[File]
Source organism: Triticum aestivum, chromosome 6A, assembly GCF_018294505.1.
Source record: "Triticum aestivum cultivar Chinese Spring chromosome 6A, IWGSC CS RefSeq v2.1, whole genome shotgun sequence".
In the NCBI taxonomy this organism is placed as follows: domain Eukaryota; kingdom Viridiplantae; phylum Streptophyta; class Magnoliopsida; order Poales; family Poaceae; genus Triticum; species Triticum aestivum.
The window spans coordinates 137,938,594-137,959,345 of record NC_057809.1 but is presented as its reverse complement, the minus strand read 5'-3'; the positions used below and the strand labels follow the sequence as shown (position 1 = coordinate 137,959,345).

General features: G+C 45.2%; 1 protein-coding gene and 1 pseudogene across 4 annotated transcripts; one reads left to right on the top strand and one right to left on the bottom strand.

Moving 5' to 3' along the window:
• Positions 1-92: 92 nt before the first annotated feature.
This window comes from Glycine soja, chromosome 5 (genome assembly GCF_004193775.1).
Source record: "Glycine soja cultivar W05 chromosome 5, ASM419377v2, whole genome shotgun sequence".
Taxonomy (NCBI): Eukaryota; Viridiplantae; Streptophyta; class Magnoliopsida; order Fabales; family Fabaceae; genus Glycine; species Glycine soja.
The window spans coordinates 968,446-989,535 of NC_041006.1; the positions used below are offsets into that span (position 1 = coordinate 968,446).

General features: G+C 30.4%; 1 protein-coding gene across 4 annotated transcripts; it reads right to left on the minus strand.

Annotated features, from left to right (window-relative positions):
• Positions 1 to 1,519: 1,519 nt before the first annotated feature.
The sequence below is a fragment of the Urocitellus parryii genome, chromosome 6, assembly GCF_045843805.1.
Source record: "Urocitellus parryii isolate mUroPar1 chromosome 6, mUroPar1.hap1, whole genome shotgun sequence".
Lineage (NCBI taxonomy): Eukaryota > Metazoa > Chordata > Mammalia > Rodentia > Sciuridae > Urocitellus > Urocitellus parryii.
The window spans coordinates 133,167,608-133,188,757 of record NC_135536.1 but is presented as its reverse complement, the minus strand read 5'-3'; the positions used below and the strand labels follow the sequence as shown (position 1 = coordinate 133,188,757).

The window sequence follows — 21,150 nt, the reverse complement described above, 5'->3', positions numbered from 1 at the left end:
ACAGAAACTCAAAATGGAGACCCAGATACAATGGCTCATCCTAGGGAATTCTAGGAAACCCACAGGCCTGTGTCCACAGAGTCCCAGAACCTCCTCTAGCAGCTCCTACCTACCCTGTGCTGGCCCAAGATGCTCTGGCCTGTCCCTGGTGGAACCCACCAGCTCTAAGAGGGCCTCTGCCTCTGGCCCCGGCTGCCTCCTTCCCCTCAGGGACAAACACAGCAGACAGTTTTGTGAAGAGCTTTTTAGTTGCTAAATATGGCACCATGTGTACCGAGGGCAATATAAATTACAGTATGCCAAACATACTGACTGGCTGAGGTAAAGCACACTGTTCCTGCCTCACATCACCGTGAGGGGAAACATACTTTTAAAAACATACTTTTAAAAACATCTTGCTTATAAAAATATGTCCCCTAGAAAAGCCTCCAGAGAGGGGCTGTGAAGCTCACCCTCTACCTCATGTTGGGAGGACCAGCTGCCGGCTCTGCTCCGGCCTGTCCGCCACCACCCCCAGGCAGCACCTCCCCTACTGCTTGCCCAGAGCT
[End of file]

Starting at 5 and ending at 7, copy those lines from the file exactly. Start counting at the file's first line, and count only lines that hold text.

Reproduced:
General features: G+C 45.2%; 1 protein-coding gene and 1 pseudogene across 4 annotated transcripts; one reads left to right on the top strand and one right to left on the bottom strand.

Moving 5' to 3' along the window:
• Positions 1-92: 92 nt before the first annotated feature.